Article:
DVD Review: Miracle on 34th Street - Special Edition (1947)
Release Date: November 21, 2006
Distributor: 20th Century Fox
· George Seaton
· Maureen O'Hara
· John Payne
· Edmund Gwenn
· Natalie Wood
· IMDb: Miracle on 34th Street (1947)
by R.J. Carter
Published: December 5, 2006
When I was a child, it was a holiday tradition to go to my grandmother's house, turn down the lights, and watch the annual PBS presentation of "Miracle on 34th Street", which was always the highlight of the station's winter fundraising drive.
Now it's one of the many films that have left the airwaves due to the burgeoning home video market. Who's going to watch a show chopped up by commercials (or even longer pledge drive breaks), when they can pop in the DVD and pause it for trips to the fridge (or other facilities)?
For anyone who's seen the film in any of it's later incarnations -- including the Mara Wilson remake -- but have yet to see the original, then you really haven't seen "Miracle on 34th Street". And with the ubiquitous availability now on DVD, there's really no excuse for skipping such an iconic picture.
Natalie Wood was just getting her acting start as young Susan Walker, a little girl with a cynicism her mother, Doris (Maureen O'Hara), has instilled in her. No fairy tales, no imagination -- nothing but the straight truth all the time. Fred Gailey (John Payne) is the lawyer who lives in the apartment across the hall; he has his eyes set on Doris, and he just adores Susan. But he's got a bit of a fanciful streak in him, and is brimming with faith.
Natalie Wood gave her heart to James Dean:
But not before she gave it to Edmund Gwenn,
whom she actually grew to believe was Santa
Claus during filming until he showed up at the
wrap party with is beard shaved off. (L-R: Gwenn,
Entered into this mix is Kris (Edmund Gwenn in the role that won him an Oscar), an old bearded gentleman who gets the job of playing Santa Claus for Macy's Department Store. Doris Walker hires him for the role, but begins to have serious recriminations when she learns that Kris lists his real name as Kris Kringle, and believes himself to truly be Santa Claus. Events progress to the point where a bitter psychologist deems Kris to be insane. Fred takes on the job of defending Kris from being committed to Bellevue, at the cost of his partnership at the firm where he works. By the time it's all over, everyone finds something new to believe in.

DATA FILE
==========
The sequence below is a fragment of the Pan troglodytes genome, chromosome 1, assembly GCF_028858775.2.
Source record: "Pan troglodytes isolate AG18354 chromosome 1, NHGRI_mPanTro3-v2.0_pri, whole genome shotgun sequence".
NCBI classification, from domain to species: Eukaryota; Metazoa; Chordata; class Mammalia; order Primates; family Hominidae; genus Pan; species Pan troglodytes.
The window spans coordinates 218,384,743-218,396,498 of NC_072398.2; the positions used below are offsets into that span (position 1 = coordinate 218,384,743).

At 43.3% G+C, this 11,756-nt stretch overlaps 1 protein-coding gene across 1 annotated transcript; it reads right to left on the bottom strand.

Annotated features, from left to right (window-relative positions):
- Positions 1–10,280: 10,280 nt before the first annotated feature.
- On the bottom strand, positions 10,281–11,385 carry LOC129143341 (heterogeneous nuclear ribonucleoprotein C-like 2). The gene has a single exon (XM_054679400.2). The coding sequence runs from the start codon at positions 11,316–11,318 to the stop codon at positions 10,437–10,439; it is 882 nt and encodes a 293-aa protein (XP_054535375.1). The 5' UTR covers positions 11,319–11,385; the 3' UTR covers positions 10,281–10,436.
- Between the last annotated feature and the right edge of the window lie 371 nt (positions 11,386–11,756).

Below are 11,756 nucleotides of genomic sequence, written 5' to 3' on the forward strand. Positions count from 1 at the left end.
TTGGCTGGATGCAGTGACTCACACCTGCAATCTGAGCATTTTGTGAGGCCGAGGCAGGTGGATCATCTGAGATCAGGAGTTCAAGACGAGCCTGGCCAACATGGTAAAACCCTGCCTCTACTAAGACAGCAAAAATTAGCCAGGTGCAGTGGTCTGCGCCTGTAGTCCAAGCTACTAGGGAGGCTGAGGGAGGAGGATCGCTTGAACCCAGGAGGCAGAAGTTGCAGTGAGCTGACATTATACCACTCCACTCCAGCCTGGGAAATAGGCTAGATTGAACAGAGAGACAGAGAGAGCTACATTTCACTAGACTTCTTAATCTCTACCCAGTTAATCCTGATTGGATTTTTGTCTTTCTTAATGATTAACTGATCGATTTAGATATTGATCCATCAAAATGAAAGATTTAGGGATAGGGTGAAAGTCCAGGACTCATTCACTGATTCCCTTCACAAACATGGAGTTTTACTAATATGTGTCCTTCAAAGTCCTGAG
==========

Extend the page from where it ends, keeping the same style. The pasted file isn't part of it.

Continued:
This two-disc release from 20th Century Fox includes a number of interesting bonus features. The first disc features the colorized version of the classic film, the second, the original in all its black and white glory. Both versions have the audio commentary track by star Maureen O'Hara. The second disc also has a decent number of interesting featurettes for the fans, starting with the twenty-two minute documentary, "AMC Backstory: 'Miracle on 34th Street'", featuring interviews with the surviving cast and crew. The "Movietone News: Hollywood Spotlight" is just shy of two minutes, a newsreel that focuses on the Oscar presentations for that year, including the presentation to Edmund Gwenn for Best Supporting Actor, for which he exclaimed, "Now I know there's a Santa Claus!"
There's a five minute promotional short which was the non-traditional trailer for the film. Since it was being released in the summertime, the Fox executives were concerned that letting on that it was a Christmas-themed movie wouldn't pull people in. (They also believed that people would only go to the theaters in dollar-building droves for a film released in summer.) So none of the plot was given away in this teaser. (The film stayed in theaters, by the way, from summer all the way through Christmas! Nowadays, it would have already been on DVD by the holidays.)
The film got a television adaptation (later renamed "Meet Mr. Kringle") through "The 20th Century Fox Hour of Stars". That remake -- only 45 minutes, sans commercials -- is also included in the special features, in its entirety, starring Macdonald Carey, Teresa Wright, and Thomas Mitchell as Kris.
The final feature is a fifteen minute look at "Macy's Thanksgiving Day Parade: Floating in History". It provides some of the history behind the parade, but by and large is a sort of "behind the scenes" look at the making of this film, and the problems it faced in filming on location in New York during the actual parade. One couldn't very well back up the Macy's Thanksgiving Day parade to get a retake! And in that year, Edmund Gwenn really was in the Santa Claus float, and no one knew it was him until the following day.
Rounding out the bonus features is a gallery of movie promotional poster, interesting only insofar as that they show how uninformative about the movie they really were. Nowadays, the movie poster conveys have the plot.
Audio options on this set include English 5.1 Dolby Surround, English Mono, Spanish Mono, or French Mono, with subtitles in English or Spanish. True fans would have probably paid an extra dollar for a version with subtitles in Dutch -- and if you don't know why, then you either haven't seen this film before, or you've forgotten the magical moment of revelation.
Give yourself a present this Christmas, and bring the tradition to your own family.